Paul Stanley, has a memoir out called ‘Face the Music: A Life Exposed,’ and in it the flamboyant leader singer of KISS discusses a surprising disability.
He was born with a condition called microtia which prevents the ear from forming properly. Stanley was born with a stump and deaf on his right side. (He later had surgery to fashion an ear). This disability led to a childhood marked by severe bullying resulting in a general mistrust of people.
The 62-year-old rocker told Rob Shuter of VH-1's "The Gossip Table" that his parents made matters worse by practiced a form of tough love on him. They refused to acknowledge his disability, going so far as not to tell their son he was half-deaf.
“Perhaps it was not that unusual for that generation but you make someone stronger by giving them more love,” he explained to the site. “You make them stronger by being a channel for them to talk and to validate their feelings.”
The celestial daubed guitarist quickly realized that fame didn’t soothe his inner demons.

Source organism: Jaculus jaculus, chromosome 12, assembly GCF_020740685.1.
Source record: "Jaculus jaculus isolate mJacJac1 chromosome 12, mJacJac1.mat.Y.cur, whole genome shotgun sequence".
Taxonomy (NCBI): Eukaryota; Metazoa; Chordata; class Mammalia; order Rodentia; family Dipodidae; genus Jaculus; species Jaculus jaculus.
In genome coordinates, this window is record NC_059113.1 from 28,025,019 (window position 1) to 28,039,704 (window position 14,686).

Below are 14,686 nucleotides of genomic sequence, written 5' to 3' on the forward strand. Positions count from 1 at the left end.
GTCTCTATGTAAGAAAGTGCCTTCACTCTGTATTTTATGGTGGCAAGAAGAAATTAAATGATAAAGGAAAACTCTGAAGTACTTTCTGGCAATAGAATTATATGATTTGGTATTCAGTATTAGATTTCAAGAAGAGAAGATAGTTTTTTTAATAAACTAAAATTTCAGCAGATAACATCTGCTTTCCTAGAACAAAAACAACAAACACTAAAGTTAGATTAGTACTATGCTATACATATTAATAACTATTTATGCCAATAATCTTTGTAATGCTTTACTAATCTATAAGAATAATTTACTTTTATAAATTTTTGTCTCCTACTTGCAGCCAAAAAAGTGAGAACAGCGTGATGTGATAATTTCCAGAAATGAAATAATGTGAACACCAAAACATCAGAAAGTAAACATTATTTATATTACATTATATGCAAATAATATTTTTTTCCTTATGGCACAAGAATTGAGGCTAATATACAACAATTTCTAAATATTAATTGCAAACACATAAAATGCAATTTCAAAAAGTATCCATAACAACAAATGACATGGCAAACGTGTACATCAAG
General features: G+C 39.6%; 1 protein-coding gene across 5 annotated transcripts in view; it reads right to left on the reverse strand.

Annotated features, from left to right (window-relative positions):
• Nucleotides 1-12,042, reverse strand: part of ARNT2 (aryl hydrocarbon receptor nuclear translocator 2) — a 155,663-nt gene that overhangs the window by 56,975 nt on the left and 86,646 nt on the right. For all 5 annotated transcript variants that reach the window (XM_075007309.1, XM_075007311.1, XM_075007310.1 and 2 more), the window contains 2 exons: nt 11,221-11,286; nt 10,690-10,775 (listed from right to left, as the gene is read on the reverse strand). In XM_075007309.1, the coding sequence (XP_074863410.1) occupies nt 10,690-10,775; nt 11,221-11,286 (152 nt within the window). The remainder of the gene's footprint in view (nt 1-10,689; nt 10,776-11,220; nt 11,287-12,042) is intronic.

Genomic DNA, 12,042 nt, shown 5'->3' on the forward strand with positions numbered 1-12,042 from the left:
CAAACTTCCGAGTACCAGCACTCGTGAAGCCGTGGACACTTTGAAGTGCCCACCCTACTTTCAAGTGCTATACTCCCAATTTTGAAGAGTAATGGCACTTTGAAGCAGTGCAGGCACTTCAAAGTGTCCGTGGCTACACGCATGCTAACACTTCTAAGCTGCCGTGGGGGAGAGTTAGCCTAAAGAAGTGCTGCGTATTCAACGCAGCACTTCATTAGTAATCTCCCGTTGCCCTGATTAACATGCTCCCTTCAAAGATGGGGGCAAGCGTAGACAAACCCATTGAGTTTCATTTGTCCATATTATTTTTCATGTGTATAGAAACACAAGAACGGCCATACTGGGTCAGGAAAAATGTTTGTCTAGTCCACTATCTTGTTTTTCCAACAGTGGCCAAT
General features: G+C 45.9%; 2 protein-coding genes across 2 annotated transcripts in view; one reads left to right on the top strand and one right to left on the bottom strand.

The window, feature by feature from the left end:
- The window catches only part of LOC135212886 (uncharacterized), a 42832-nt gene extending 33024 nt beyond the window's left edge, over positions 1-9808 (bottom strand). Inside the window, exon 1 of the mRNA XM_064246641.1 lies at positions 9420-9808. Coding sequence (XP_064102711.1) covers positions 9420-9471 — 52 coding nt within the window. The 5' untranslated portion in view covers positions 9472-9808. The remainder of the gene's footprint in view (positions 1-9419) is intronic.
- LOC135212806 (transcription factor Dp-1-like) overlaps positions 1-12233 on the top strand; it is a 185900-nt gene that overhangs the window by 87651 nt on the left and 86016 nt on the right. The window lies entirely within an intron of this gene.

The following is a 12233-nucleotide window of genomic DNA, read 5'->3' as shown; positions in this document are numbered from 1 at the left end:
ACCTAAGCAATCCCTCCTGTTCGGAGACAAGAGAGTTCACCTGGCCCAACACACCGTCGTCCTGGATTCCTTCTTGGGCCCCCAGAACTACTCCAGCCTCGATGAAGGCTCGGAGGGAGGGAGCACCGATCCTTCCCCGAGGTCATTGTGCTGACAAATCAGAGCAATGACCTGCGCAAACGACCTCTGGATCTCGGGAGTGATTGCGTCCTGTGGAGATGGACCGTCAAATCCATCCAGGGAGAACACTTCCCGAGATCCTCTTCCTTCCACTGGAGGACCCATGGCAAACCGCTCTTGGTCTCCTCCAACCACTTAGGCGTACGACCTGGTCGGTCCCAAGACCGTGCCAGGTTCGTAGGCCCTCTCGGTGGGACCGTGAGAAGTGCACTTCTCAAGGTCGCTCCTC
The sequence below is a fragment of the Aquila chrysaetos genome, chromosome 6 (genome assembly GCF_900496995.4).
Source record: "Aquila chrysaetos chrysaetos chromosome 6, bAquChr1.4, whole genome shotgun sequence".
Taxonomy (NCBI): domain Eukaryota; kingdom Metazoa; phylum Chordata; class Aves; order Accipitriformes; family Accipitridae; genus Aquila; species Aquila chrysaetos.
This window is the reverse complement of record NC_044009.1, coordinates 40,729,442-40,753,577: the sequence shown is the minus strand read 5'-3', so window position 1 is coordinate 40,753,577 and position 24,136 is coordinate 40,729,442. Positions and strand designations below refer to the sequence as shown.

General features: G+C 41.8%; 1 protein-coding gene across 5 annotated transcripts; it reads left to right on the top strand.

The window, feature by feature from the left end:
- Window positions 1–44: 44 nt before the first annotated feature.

“What I found over the years was that what you deny and cover up doesn't cease to exist and even if you can hide something from the public, you can't hide it from yourself. Whether it's pain or a sense of inferiority, that will remain and that doesn't change until you come to grips with it, you get to the bottom of it and you resolve it.”
He’s hoping that his story of pain and ultimately finding serenity and happiness with his second wife will inspire readers and fans.
“Perhaps that was one of the paramount reasons for me to finally write the book,” he muses. “The idea that I can perhaps make someone else's life a little easier or put a little bit more light on things by telling people my journey. It's not a KISS book, it's a book about a person coming of age and coming to grips with their own inadequacies.”